Caracas, Venezuela, February 7, 2006—Amid criticisms of centralization of power by the executive branch, Venezuela takes another step toward participatory democracy with the announcement of Bs 2.2 billion (approximately $1 billion) in funding for community planning councils, according to the Venezuelan state news agency ABN.
Community Planning Councils are, “possible because there exists a constitutional base that motivates citizens to break paradigms, be co-responsible and initiate actions necessary to promote popular participation,” Jorge Luís García Carneiro, head of the Ministry of Popular Participation and Social Development told ABN.
Thus far, there have been seven pilot municipalities whose 3,700 community planning councils have initiated 653 projects, García Carneiro said. By next month, 17 more municipalities are expected to form community planning councils, and the councils are expected to spread progressively until they are active in all 335 municipalities in Venezuela.
“The community planning councils are basic units of planning where the people form, execute, control, and evaluate public policies,” said Jorge Luís García Carneiro, head of the Ministry of Popular Participation and Social Development, which is charged with the program, in a January press release.
The possibility of creating community planning councils is established in the Venezuelan Constitution passed in 1999 and in various laws passed since then.
Freddy Gil, an organizer of community councils for the mayor´s office in Sucre, one of the pilot program areas, told Australia’s Green Left Weekly that in his area, the councils, known are designed to be autonomous nonpartisan groups made up of 200 to 400 families that have the power to make decisions over local issues.
Councils will have members elected by the communities and elections will be advertised by local volunteer “social promoters” the Australian newspaper said.
During the first Mobile Communal Cabinet meeting, where Chavez and various of his ministers visit communities to hear project proposals for central government funding, Venezuelan President Hugo Chávez announced that the federal government will provide half of the funding for the projects, and that the other half will be provided by city and state governments.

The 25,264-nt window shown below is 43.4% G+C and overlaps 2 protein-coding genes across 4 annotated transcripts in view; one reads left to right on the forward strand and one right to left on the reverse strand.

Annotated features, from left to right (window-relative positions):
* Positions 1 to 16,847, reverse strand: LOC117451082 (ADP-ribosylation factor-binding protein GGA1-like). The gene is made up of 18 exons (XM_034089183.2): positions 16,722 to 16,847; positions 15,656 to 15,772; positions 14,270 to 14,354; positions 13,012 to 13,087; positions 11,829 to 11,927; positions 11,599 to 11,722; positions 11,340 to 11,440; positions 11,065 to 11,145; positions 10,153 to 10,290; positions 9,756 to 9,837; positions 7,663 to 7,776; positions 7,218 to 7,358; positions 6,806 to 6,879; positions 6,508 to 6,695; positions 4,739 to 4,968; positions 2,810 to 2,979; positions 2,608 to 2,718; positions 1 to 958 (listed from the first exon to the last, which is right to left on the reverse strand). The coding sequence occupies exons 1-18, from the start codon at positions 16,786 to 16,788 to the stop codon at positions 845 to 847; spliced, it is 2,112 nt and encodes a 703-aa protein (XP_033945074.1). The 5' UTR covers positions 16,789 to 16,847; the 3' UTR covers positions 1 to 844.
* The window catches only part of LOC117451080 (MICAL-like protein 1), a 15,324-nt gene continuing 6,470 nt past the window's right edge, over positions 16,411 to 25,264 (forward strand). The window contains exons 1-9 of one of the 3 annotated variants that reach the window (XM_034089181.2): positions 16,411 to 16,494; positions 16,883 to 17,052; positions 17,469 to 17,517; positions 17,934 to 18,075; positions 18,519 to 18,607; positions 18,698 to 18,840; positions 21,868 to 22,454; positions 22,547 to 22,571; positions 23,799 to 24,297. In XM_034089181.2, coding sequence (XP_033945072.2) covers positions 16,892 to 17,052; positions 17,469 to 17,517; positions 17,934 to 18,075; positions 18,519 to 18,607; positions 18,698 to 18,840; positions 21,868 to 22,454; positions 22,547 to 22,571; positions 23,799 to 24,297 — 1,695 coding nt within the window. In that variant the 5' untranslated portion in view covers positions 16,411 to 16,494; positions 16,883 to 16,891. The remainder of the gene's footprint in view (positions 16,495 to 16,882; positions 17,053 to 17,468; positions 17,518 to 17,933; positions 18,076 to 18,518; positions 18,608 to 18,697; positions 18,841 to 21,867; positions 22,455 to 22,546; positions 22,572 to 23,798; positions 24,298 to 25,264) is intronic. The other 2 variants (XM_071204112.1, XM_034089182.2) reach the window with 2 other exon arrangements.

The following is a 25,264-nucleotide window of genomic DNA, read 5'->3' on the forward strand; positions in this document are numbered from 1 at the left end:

“I’m not a centralist, I’m polycentric; I bet on local development, all over the country equally,” said Chávez, who called the councils “popular power, constituent, original, and organized.” Chávez has repeatedly been criticized by Venezuelan opposition groups, and the US government, of centralizing power through the 1999 constitution, which was approved by referendum, and through the National Assembly’s decision to expand the number of Supreme Court judges and to weaken appointment procedures.
The local planning councils are not the first participatory decision making bodies to have been set up in Venezuela. Initially councils were set up at the municipal rather than community level. According to critical analysts, these resulted in, at best, very limited success because of the size of the regions of the councils, inconveniently divided districts, problematic division of resources, and the council’s limited decision-making power.
See also Participatory Democracy in Venezuela, parts 1-3: